This morning, my husband and I had our daily scripture study together before he left for the day. We’re trying to make it a regular practice to not just read or listen to the scriptures, but to talk about them and how we can apply them to our lives as parents. We’re working our way through the book of Alma right now. People often joke, I’m including us in this, about how long the book of Alma is. But, this is years of missionary work and wars in the land in a condensed form (plus other pertinent gems), from about 91 (to 88) BC to 56 (to 52) BC.
We are parents for a lifetime once our child comes to earth. Essentially we are missionaries to our children for this lifetime and how many chapters in the Book of Mormon could we take up with our life’s lessons learned in parenting? I personally could fill up a host of chapters, because I’m a major work in progress, with many flaws.
The chapters leading up to the one where King Lamoni’s father comes into the picture are quite remarkable, and I think an important part of the story.
In Chapter 17: Alma journeys southward starting from Gideon and down to Manti. He meets up with the sons of Mosiah and was astonished. Understandable, as I’m astonished when I meet someone I know in a city I’ve travelled far away to visit.
Then the story of Ammon, one of the sons of Mosiah, begins. Ammon went to the land of Ishmael. As he entered the land, the Lamanites tied him up and took him to King Lamoni. He speaks with the king and tells he he wishes to live in the land-even until he dies. The king was pleased with him and untied him. He offers one of his daughters to be Ammon’s wife which he refuses and tells him he’d rather become his servant.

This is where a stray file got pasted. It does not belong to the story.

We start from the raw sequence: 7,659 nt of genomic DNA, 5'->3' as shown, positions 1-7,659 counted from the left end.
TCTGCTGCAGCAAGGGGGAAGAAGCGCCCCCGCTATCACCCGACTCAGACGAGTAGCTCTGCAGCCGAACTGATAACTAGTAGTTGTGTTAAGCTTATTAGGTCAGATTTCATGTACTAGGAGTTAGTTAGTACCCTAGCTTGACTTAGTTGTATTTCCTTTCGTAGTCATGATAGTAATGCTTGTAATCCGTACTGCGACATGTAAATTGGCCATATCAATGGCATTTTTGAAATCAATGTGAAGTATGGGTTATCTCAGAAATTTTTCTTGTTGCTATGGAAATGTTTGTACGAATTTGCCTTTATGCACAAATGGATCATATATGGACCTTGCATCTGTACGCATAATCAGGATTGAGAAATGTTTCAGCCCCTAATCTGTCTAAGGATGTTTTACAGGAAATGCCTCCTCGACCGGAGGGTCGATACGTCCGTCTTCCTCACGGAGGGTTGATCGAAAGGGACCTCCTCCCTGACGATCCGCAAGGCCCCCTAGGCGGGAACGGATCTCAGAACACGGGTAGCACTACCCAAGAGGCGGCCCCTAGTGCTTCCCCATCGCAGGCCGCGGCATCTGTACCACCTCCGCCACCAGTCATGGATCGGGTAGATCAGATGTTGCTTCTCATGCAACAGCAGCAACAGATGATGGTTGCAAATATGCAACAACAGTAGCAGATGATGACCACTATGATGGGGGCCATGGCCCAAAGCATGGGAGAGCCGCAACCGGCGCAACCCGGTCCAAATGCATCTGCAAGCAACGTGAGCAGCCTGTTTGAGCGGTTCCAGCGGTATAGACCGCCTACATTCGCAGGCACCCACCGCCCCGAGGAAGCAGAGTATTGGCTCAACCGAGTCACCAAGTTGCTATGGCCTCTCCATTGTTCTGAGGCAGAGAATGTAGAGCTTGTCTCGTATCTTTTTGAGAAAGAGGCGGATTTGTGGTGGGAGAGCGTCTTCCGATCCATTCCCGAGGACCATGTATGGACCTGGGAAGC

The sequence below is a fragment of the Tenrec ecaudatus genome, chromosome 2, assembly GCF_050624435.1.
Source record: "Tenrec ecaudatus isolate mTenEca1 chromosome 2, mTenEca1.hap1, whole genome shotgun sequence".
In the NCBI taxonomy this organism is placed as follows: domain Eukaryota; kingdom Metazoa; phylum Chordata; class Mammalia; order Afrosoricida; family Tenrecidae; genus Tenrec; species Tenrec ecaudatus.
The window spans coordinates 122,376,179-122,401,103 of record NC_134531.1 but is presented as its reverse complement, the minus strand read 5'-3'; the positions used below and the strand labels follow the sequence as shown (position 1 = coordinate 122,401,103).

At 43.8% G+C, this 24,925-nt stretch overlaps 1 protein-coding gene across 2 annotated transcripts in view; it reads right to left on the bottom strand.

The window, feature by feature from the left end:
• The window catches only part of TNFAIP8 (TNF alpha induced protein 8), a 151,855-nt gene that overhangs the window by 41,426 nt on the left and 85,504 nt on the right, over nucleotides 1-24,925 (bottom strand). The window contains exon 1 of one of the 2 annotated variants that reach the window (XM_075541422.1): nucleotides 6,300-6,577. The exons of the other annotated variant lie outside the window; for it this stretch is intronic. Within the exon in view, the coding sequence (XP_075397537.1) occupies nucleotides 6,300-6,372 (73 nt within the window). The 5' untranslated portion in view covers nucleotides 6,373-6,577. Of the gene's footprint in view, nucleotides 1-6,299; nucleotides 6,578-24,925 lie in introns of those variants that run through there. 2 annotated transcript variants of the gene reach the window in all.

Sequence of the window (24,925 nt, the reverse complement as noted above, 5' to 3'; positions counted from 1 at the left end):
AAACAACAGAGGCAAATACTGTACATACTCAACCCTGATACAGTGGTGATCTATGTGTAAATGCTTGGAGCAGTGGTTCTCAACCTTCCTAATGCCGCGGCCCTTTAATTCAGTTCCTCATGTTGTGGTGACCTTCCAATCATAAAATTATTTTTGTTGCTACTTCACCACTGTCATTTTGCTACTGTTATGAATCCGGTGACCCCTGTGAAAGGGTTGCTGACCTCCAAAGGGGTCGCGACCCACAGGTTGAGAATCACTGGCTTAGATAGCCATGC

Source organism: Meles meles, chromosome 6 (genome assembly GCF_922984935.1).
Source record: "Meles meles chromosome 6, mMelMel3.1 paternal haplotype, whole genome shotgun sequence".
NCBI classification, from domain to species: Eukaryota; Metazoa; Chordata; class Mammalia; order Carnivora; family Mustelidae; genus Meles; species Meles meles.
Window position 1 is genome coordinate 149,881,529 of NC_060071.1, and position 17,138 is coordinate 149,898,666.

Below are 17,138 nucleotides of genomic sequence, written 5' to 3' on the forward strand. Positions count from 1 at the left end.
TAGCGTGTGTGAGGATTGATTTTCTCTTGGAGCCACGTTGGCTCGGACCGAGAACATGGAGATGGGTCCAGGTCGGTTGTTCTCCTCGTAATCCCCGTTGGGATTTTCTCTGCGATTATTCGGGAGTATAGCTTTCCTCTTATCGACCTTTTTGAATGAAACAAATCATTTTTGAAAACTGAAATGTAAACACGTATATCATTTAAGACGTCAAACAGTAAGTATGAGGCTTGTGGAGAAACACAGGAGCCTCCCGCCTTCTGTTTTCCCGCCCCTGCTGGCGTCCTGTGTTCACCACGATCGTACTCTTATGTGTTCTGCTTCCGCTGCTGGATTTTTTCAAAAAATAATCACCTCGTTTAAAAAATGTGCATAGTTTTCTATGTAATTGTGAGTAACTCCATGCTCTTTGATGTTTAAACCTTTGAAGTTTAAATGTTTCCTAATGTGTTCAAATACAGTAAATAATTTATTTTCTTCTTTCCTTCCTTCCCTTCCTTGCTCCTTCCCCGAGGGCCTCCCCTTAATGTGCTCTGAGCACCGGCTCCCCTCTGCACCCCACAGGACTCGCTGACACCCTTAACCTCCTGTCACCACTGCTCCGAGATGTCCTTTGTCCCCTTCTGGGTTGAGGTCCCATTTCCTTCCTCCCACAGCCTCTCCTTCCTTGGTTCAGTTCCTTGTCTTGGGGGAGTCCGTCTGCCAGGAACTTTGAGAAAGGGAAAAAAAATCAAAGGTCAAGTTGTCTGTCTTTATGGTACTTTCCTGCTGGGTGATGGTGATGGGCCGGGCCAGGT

The king gives him charge over his flocks. Other Lamonites scattered the flocks when they were watering them. The servants began to weep and fear that they might be killed if the king found out. Ammon saw this as a missionary opportunity and a chance to save the situation (or the day) that their hearts might be opened to his message. He encourages them and went in search of the flocks of the king and gathered them back together at the watering place. Again, the trouble makers returned and came to circle themselves around the flocks to scatter them again. Ammon uses his sling shot at them. As others came toward him with clubs, Ammon slices their arms off with his sword as they tried to attack. After they realized they couldn’t beat him, and seeing other men’s arms being chopped off, the rest of them ran off. He calmly goes back to the flocks. Because this is the days before the news, phones, or any way that news or pictures could travel, they carried the cut off arms to the king to tell him what happened.
Chapter 18-19 King Lamoni hears the testimony of his servants about Ammon’s faithful service. He was so impressed with Ammon that he calls him to him. Ammon interprets the kings thoughts and then teaches the king about God. He shares his testimony and the king is so touched that he falls down to the earth as if he’s dead.
Ammon, was a son of Mosiah, and if you’ll remember, he was part of the “gang” of youth trying to turn the hearts away from the church. He witnessed his friend Alma, the younger’s conversion, where he does the same thing and falls to the earth as if he was dead. I personally believe that, in addition to the whisperings of the Spirit, this was another reason he was confident that the king was not dead and could comfort the queen with this knowledge. Heavenly Father often brings into our sphere of influence people who have similar experiences so that we can help them better.
Many people were converted to the gospel and baptized because of King Lamoni and his household’s conversions.